Are batteries truly reducing in price, and if so, how fast?

“Many things influence battery costs: commodity prices, materials supply, fluctuating demand, transportation... But the technology trend is that costs will go down, and significantly. We’ve predicted a 50% drop by the middle of the decade. The technology is already far enough developed to see that this can happen.”

How will electric motors progress?

“They will develop more too, especially when problems of battery range and [EV charging] infrastructure reduce. There’s not much sign of design convergence at present, but this will change over the next 15 years. The main drivers will be size – have you seen those tiny motors they use in Formula E? – plus weight, efficiency and cost. It’s not an easy technology. It looks easy and there are fewer legislative problems, but it’s still very difficult to do well.”

Many manufacturers say that the existence of small cars is under threat, because they aren’t profitable. What’s the truth?

“Earning money from little cars is definitely difficult. Diesels have already disappeared from little cars, because they’re just too expensive to make; cheaper to use, maybe, but expensive to make. We continue with the A1 Sportback [supermini], because it’s only two-and-ahalf years old. In the longer term, we will stay with cars in the A1 and Q2 [crossover] bracket. It’s not where we make money, but it’s a segment that our customers like, so we will continue.”

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So Audi will continue building the A1?

“I don’t say that we will have a successor for the A1; that’s not so likely. But in the entry segment, we will definitely have an offer.”

It has often been said that Audi is the Volkswagen Group’s biggest profit-earner. Is that still true? And if so, does that mean that you can do more of what you want?

“Yes, it’s true that we’re one of the money-makers, along with Porsche. Our claim has always been ‘vorsprung durch technik’ [progress through technology], so we’re always aiming to emphasise Audi’s position as the spearhead of Volkswagen Group technology, and we will do more of that.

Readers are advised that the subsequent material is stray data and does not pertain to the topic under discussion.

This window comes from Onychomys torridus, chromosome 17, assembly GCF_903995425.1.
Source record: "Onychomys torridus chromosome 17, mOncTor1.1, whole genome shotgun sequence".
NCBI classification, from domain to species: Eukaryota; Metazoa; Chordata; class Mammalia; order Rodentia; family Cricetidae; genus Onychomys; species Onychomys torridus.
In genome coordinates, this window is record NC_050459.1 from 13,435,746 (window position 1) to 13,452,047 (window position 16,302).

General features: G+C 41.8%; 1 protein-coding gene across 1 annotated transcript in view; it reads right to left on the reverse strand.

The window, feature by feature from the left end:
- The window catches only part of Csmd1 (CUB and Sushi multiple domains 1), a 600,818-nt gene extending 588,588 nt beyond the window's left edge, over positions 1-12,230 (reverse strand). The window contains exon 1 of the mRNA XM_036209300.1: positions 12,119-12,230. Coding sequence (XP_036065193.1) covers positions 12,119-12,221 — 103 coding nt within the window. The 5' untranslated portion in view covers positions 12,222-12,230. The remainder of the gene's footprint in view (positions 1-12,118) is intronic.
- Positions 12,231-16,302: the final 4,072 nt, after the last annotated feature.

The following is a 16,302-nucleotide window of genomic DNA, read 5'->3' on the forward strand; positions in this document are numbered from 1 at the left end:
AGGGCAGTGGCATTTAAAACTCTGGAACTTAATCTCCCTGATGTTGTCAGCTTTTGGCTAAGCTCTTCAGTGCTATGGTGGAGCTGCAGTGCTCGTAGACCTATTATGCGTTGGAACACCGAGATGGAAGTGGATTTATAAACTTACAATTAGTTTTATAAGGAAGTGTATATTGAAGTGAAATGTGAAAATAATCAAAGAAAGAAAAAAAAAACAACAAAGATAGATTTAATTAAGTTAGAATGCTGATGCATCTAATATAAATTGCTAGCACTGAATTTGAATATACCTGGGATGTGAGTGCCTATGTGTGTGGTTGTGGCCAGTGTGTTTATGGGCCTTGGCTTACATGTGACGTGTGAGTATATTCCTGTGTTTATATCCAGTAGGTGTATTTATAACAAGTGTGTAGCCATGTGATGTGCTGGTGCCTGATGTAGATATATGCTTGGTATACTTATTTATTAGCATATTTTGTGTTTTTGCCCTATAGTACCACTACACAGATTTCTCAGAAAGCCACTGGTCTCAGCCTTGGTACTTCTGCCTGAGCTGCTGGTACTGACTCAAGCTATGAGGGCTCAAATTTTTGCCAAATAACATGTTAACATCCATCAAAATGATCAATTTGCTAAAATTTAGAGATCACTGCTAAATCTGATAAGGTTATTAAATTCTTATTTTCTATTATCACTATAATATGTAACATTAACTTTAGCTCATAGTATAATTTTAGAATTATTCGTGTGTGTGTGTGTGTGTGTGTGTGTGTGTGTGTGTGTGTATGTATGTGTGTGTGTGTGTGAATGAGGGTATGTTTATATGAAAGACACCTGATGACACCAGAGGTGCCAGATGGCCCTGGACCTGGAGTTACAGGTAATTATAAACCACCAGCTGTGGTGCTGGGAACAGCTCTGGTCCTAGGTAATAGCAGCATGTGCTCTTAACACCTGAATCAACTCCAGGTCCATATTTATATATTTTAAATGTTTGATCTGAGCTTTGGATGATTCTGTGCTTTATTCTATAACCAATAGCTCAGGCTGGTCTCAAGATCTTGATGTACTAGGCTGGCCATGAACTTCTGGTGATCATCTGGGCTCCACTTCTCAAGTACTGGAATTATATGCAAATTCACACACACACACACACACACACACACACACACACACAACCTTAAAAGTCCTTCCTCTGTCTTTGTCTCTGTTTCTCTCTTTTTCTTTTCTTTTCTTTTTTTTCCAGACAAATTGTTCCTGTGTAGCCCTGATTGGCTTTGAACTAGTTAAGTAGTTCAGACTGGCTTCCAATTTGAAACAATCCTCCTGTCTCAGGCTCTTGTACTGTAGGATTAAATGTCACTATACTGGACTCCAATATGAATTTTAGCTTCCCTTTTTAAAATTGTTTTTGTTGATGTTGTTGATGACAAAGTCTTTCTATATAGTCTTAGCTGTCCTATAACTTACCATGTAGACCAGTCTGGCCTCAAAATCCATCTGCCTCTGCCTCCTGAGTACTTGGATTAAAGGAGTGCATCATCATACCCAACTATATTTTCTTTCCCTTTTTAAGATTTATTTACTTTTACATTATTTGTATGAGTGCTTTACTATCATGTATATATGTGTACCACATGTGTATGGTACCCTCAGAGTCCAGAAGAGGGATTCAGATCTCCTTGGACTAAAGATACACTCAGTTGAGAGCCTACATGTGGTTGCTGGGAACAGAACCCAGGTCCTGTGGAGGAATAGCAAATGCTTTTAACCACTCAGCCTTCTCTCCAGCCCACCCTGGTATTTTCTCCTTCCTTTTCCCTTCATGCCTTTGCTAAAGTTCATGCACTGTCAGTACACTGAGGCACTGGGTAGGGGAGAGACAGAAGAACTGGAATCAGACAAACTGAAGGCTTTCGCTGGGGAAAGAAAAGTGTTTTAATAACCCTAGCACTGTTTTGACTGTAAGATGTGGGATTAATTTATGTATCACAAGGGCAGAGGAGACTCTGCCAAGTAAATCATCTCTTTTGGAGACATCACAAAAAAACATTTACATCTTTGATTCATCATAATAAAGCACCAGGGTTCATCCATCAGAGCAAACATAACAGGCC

“This is why I’m also responsible for engineering across the whole Volkswagen Group. In a position like this, it’s always helpful if you’re making some money.”


Audi A6 E-tron Concept previews 2023 electric saloon 

Why the A6 E-tron is an Audi that really matters 

New 2021 Audi Q4 E-tron is premium-focused VW ID 4 sibling

Steve Cropley

Steve Cropley Autocar
Title: Editor-in-chief

Steve Cropley is the oldest of Autocar’s editorial team, or the most experienced if you want to be polite about it. He joined over 30 years ago, and has driven many cars and interviewed many people in half a century in the business. 

Cropley, who regards himself as the magazine’s “long stop”, has seen many changes since Autocar was a print-only affair, but claims that in such a fast moving environment he has little appetite for looking back. 

He has been surprised and delighted by the generous reception afforded the My Week In Cars podcast he makes with long suffering colleague Matt Prior, and calls it the most enjoyable part of his working week.

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si73 17 May 2021
Regarding age, wasn't modern Audi re- founded in the 1960s ish, where as old Audi became part of auto Union so disappeared when it did? Either way the Audi name is 111 years old even if the company itself isn't.
Some contradictory statements here, well ish, will or won't there be a small car?
Tonrichard 15 May 2021

I am rather hoping that Audi will make a VW ID.3 derivative. Not all of us need or want a Crossover or SUV and speaking personally I like small cars but without having to forgo premium quality. I am going to face a real quandary when the time comes to replace my BMW i3s - which BMW have already said will not be directly replaced (the iX1 apparently will be the answer). Sadly it appears that VW have skimped on quality with the ID.3 - although the Golf and A3 have also not been immune to the cost accountants. It just seems strange to me when roads are becoming more congested and we are all told that we should reduce our energy consumption that there are so few premium build smallish cars. 

albert fig 15 May 2021

Great lesson for students in deflection and generalisation answers Mr Duesmann! 

No information on EV costs. I was hoping to get an idea of the cost comparison between say a Q3 petrol and electric. 

Actually no real info on anything, apart from what we all know is that the Euro rubbish 7 or whatever does nothing in real terms apart from cost manufacturers more and probably more rare resources to get to the .00001% of something. What we do know though is that western governments are bending over to receive anything that may signal virtuousness, while in Africa, Indonesia, South America, Russia they struggle just to get the fuel to power some ancient vehicle that their livelihood depends on. (rant over!)